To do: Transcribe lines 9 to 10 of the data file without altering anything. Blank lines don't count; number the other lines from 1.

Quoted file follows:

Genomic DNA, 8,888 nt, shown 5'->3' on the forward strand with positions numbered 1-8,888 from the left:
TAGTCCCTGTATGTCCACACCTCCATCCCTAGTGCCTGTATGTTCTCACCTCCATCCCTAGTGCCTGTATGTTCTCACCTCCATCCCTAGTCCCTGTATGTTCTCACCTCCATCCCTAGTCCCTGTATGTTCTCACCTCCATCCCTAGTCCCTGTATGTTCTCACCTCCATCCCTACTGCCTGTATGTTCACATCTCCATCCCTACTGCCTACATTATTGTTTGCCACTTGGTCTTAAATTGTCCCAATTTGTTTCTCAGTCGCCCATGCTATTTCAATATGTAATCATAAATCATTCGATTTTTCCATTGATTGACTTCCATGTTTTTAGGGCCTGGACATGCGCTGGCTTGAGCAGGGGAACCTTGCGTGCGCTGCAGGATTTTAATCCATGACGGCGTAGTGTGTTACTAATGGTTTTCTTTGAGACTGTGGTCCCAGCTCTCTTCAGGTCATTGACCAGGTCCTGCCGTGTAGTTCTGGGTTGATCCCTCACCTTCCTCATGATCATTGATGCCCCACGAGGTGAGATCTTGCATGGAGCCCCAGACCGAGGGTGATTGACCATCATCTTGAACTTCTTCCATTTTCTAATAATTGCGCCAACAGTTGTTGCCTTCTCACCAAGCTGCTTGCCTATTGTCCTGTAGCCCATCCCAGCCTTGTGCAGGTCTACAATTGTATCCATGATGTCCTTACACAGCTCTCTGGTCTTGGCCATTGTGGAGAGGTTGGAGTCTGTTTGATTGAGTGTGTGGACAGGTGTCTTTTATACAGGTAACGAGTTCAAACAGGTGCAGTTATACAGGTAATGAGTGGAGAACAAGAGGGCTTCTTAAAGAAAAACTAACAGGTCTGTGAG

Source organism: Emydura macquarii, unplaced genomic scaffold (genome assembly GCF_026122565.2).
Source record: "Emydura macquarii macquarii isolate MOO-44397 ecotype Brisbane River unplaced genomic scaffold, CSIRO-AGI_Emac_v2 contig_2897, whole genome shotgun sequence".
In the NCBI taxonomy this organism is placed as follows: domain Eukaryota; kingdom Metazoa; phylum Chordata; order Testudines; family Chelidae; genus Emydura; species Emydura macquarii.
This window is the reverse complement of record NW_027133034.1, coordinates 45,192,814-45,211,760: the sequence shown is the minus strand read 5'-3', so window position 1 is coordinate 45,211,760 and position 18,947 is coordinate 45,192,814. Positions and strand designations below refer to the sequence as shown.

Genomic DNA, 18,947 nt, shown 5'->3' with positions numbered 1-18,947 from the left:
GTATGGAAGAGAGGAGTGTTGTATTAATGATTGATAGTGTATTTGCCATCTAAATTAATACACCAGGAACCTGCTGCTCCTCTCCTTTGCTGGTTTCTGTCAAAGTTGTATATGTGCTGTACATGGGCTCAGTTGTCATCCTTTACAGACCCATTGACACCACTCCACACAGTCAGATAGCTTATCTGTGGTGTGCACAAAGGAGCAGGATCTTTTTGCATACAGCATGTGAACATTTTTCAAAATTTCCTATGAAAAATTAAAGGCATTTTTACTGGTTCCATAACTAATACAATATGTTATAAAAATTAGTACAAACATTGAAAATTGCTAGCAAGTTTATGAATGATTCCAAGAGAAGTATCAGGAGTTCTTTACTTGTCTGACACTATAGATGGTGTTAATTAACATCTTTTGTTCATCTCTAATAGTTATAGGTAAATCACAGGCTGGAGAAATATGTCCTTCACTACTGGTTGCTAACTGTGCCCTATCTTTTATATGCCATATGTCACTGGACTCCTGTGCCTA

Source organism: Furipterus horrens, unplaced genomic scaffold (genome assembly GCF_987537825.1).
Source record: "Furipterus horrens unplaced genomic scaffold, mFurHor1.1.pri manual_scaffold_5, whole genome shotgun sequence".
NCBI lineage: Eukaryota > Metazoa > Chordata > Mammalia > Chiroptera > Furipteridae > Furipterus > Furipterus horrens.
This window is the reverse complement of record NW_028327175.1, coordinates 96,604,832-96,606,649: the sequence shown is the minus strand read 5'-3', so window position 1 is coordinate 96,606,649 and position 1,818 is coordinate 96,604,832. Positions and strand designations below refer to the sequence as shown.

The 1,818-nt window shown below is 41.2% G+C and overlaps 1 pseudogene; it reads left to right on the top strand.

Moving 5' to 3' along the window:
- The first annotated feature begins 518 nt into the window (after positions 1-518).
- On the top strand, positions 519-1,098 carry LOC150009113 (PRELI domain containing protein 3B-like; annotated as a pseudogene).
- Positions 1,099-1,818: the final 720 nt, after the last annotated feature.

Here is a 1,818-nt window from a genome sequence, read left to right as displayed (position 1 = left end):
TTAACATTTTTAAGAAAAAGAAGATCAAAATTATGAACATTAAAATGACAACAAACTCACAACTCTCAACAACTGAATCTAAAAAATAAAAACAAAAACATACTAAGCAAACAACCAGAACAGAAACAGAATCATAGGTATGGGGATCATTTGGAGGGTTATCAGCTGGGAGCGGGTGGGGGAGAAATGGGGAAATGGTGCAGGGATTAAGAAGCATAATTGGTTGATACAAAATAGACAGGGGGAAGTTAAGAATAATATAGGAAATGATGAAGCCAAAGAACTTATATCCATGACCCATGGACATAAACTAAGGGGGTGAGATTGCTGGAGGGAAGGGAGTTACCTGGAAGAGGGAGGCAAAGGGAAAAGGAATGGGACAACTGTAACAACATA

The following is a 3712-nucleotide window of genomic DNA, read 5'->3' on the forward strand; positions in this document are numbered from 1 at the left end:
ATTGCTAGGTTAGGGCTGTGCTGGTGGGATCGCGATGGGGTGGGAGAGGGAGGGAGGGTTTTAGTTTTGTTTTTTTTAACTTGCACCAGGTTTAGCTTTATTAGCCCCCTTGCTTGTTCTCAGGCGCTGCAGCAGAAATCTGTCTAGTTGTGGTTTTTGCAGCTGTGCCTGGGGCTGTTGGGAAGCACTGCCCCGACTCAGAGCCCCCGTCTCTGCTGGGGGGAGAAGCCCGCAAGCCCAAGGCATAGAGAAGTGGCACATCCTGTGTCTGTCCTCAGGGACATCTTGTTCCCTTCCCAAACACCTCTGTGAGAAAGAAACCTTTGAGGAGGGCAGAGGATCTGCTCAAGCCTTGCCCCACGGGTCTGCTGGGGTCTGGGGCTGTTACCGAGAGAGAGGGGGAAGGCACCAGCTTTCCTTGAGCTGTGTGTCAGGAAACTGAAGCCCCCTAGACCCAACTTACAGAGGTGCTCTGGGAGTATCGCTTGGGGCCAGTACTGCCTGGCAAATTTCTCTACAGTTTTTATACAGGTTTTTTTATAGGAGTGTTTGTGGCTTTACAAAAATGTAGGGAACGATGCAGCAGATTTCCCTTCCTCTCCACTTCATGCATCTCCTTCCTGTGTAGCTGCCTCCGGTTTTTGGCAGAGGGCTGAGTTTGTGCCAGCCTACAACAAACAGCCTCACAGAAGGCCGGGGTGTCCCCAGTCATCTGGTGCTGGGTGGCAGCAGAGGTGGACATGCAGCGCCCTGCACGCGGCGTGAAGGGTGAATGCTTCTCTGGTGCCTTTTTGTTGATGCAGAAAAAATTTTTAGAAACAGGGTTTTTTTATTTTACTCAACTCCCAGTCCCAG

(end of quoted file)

Source organism: Furipterus horrens, unplaced genomic scaffold (genome assembly GCF_987537825.1).
Source record: "Furipterus horrens unplaced genomic scaffold, mFurHor1.1.pri manual_scaffold_5, whole genome shotgun sequence".